Leaving for overseas

On Monday, I’m flying to London.  I’ll be meeting Allison and Owen in Frankfurt a week later, and we’ll spend three weeks visiting some of our former wwoofers.

I plan to visit the Globe Theatre, Hampton Court and some galleries, but mostly I’ll be locked away in the UK National Archives at Kew.

When I was 13, we had a school assignment to research our family history.  My ancestor who came to Australia was Dr Godfrey Howitt, born in the Derbyshire village of Heanor in a lovely old house that I have visited.  (This house has never been sold in 300+ years, and the present owners are very distant cousins… and when they go, it will be knocked down and turned into Council flats.)

Dr Godfrey was a quaker and an important figure in early Melbourne, and helped to found many of the institutions like the Royal Melbourne Hospital and the Botanical Gardens.

I dug around and found a family history written down in the late 1700s, which said that my family were descended from the Hewetts of Killamarsh (Derbyshire) and in turn from Sir William Hewet of the village of Wales in Yorkshire who was Lord Mayor of London.  Killamarsh is a 28 mile drive from Heanor.  Wales is at the very southern point of Yorkshire, and just 3 miles from Killamarsh.

Even as a 13 year old, I was a pretty thorough sort of fellow and tracked down some other people researching the family.  One fellow wrote back to say that the traditional family history was a bit dodgy.  For instance, Sir William Hewet the Lord Mayor had only had one surviving child, a girl.  He found a chain of wills, which I now have, showing conclusively that the family goes back to William Howet, a millwright in the Nottinghamshire village of Eastwood, about 2 miles from Heanor.  This William died in 1664, and shows up in records from about 1620 when he had children in Eastwood — and that’s where the church records peter out.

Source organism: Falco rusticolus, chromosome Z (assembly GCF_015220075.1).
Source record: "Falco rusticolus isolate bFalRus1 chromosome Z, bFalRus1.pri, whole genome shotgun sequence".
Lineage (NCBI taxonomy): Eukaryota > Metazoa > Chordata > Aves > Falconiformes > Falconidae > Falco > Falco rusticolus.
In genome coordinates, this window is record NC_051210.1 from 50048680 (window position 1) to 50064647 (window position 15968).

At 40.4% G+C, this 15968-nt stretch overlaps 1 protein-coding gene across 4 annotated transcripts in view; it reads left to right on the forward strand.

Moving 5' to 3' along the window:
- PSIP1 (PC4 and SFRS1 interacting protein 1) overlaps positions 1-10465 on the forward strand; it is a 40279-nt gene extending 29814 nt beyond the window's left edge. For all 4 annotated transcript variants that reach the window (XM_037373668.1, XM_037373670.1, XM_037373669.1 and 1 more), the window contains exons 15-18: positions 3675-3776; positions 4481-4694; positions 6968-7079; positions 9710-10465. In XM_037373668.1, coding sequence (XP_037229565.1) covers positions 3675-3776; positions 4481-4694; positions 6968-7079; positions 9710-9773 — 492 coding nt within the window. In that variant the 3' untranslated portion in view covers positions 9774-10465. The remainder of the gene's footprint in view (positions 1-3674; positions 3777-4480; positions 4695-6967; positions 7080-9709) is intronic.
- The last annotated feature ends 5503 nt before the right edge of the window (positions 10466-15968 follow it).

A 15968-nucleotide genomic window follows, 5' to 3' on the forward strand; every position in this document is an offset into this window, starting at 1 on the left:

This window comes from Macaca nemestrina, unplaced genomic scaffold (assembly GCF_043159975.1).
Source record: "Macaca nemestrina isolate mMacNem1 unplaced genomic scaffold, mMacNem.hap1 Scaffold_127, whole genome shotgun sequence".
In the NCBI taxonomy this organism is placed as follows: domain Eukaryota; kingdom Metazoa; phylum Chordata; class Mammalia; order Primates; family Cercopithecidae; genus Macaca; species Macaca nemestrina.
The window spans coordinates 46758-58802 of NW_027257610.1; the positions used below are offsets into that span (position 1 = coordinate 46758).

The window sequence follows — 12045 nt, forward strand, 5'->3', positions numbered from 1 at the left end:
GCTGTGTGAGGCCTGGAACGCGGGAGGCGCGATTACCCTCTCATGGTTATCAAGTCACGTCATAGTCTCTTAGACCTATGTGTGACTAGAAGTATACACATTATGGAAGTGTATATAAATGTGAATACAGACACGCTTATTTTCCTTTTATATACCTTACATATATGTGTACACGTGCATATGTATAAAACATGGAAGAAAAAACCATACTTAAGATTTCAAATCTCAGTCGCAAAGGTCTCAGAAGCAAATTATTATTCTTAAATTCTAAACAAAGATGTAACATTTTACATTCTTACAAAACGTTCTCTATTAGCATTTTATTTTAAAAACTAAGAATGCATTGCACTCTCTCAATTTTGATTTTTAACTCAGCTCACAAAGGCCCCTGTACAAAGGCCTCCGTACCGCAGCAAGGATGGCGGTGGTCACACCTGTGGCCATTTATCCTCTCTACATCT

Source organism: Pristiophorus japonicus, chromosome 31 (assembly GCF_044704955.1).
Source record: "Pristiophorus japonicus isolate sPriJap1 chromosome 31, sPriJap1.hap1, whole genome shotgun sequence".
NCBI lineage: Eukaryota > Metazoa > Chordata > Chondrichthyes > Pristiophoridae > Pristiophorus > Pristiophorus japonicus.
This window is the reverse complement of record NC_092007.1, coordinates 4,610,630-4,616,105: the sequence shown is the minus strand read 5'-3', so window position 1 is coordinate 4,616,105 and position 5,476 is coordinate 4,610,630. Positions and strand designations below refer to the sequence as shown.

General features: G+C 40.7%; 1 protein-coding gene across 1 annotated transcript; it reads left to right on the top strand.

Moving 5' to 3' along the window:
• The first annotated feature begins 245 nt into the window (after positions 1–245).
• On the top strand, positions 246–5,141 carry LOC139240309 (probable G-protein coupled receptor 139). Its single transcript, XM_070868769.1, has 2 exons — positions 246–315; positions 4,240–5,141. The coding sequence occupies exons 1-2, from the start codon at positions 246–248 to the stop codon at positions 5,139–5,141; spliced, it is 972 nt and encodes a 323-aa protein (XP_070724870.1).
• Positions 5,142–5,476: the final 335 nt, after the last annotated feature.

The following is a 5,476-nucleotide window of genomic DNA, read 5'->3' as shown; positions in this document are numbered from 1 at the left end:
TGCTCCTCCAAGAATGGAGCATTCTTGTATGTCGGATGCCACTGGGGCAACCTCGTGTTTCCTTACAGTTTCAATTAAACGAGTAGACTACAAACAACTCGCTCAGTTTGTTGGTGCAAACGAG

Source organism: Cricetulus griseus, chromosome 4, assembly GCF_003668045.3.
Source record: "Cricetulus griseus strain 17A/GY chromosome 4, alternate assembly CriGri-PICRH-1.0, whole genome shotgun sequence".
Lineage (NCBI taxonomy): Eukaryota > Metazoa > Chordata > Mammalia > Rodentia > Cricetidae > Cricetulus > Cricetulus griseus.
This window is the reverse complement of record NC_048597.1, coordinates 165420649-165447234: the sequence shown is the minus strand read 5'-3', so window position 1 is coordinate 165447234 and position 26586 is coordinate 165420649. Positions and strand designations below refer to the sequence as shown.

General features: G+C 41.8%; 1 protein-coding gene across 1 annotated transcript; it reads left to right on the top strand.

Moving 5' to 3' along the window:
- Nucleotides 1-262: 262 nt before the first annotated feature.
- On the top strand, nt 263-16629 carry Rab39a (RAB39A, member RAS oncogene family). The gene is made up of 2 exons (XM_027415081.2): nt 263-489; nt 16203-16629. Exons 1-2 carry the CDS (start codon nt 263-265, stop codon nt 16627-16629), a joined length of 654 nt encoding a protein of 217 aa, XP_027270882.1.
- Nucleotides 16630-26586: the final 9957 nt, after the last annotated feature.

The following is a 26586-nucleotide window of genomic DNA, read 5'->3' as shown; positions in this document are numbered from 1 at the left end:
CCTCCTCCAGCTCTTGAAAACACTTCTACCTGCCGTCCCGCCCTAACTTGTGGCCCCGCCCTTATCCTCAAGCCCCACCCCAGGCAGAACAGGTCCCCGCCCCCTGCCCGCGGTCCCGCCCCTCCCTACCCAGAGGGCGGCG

Lots of people have tried to go back further than that.  For more than 30 years, I have done vast amounts of research on every William Hewet/Howet/Huet/Hawet/Hywet/etc in the English midlands, but still can’t make a compelling case to show where the millwright fits.  Alas most of the men in the family were called William, or otherwise Robert/Richard/John/Thomas, a pattern that continued for 500 years.  There are a lot of surviving documents, but the placenames change and spelling is wildly variable, or they get aggregated to the parish or the nearest big town.  It’s a mess.

So now I’m going back through ancient taxation records, village by village, to get a better picture on who was where when.  We have to keep our tax records for 7 years, but it’s sobering to think that the tax records from 700 years ago, and longer, are still available.  These will be in Latin on parchment, in the bizarre handwriting of the 15th century, but I expect to get some good information.

I love sorting through all this stuff.  It’s a bit like a murder mystery, with no guarantee of a tidy answer.  It’s fabulous handling ancient deeds and maps from 500+ years ago, and being able to make sense of them.

I have found a few interesting things already.  It turns out that the Lord Mayor had a nephew who himself became Sir William Hewet of Wales, and had four sons, so maybe the old family history is partly right.  Some of them seemed to have lived in Killamarsh, and spread further south towards Eastwood.    This was a literate Norman middle-class family.  Another confusing factor is that many of them were merchants in London with several country estates, so they pop up everywhere.

So my success factor for this trip is conclusively finding William of Eastwood’s dad.  I’ll let you know how I go.

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